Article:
By Donna Brazile, CNN Contributor
May 3, 2010 5:19 p.m. EDT
(CNN) -- I spent a restless night, worrying that another man-made disaster might devastate my beloved hometown, New Orleans, just as its post-Katrina motto "Recover, Rebuild, Rebirth" was becoming real.
The oil spill couldn't come at a worse time. Everybody was so up, waiting for the inauguration of our newly elected Mayor Mitch Landrieu.
The BP oil spill threatens New Orleans and the entire Gulf Coast in a way that's more insidious than Hurricane Katrina. After all, the failure of the levees and the response from the previous administration, widely criticized for incompetence and indifference, followed an act of nature: the destruction, immediate; the impact, obvious; and the pain and suffering, visible to all.
The BP disaster has only one cause: human greed, and the almost inevitable result, negligence. The immediate tragedy was that 11 people died. But the destruction that will result from BP's "crude river" will be long-term and the impact far from obvious. The "crude river" will spawn streams of suffering: economic, environmental and emotional.
So as the "Big Muddy" fights the "Big Cruddy," how do we assess the players? And what actions should be taken against rigged disasters, both once and future?
First, we must hold BP accountable and responsible. Was it an accident? Only if we define "accident" as negligence.
The failure of the "shear ram," the set of steel blades intended to slash through a pipe at the top of a well and close off the flow of crude, should not have surprised BP or the corporations that work for it. Eight years ago, the Minerals Management Service found that 50 percent of the shear rams tested failed. So calling the failure of the "last resort device" an accident is like calling the damage caused by a drunken driver an accident. Failure to take the proper precautions is not an accident; it's negligence.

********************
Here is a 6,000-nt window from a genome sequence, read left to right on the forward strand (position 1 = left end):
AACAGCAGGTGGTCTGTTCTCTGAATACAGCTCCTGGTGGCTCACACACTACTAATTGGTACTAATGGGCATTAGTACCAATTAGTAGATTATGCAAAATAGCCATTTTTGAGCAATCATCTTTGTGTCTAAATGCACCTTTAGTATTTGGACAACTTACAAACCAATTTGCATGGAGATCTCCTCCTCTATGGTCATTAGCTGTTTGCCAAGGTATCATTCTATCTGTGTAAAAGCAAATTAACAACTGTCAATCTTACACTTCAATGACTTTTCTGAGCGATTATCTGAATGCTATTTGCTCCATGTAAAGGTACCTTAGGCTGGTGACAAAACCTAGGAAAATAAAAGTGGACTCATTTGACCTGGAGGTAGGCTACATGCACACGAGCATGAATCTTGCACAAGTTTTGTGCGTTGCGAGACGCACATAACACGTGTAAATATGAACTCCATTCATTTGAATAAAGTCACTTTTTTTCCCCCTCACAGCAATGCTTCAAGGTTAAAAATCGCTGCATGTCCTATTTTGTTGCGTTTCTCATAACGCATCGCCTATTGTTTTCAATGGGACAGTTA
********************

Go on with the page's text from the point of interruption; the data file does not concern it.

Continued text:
BP has rightly accepted responsibility. We may grant the company a skeptical benefit of the doubt regarding its willingness to pay for the cleanup and the damages. We should, however, monitor its PR-to-payout ratio.
But we should not lose sight of the role of companies like Halliburton, under investigation because it was responsible for the cement seal that apparently leaked; Cameron International, which supplied the rig's blowout prevention system; or Transocean, which manufactured the rig.
As the federal government begins its investigation, it should ask not only who was negligent, but why. To what extent did profit preclude prudence?
Since BP can't contain the spill -- rather, the river, which is what it really is -- government at all levels must do what it's supposed to do, and do it right. For example, officials should carry out Plaquemines Parish President Billy Nungesser's plan to deploy local fishermen with booms on movable platforms in the Gulf, ready to "draw a line in the sand," depending on how the oil moves. Gov. Bobby Jindal has approved.
Already the response from the Obama administration exceeds that of the federal response to Katrina, and the oil hasn't yet begun to cause the catastrophic damage we all fear.
The morning after the explosion, Deputy Secretary of the Interior David J. Hayes was sent to the Gulf. The morning after the explosion, Deputy Secretary of the Interior David J. Hayes was sent to the Gulf.
President Obama began monitoring the situation, staying in contact with the governors of the five Gulf states, making sure every available resource be at their disposal and ordering a coordinated Cabinet-level response.
Here are a few authorizations the president has made, before his personal visit.
• The U.S. Coast Guard; the Departments of Homeland Security, Commerce and Interior; and the Environmental Protection Agency immediately began directing and overseeing BP's response.
• The Navy is using advanced technology and working with the Coast Guard to contain and disperse the oil.
• The Departments of Homeland Security and Interior will be investigating the cause and inspecting all platforms and rigs in the Gulf.
• The secretary of defense is authorizing the Louisiana National Guard to help communities in the cleanup and to protect critical habitats from contamination.
But Obama has to let people know what's being done, what will be done, and that he takes this personally. He needs to express, perhaps as only he can, that the federal government gets it. He gets the plight of the fishermen, the restaurants, the waiters, the taxi drivers -- the economic ripple effect and the environmental tide of disaster.
This is a visual and visceral crisis. If he handles it right, it will be known as a sign of Obama's competence. Obama can't split the sea, but he must help to plug the Gulf.
The opinions expressed in this commentary are solely those of Donna Brazile.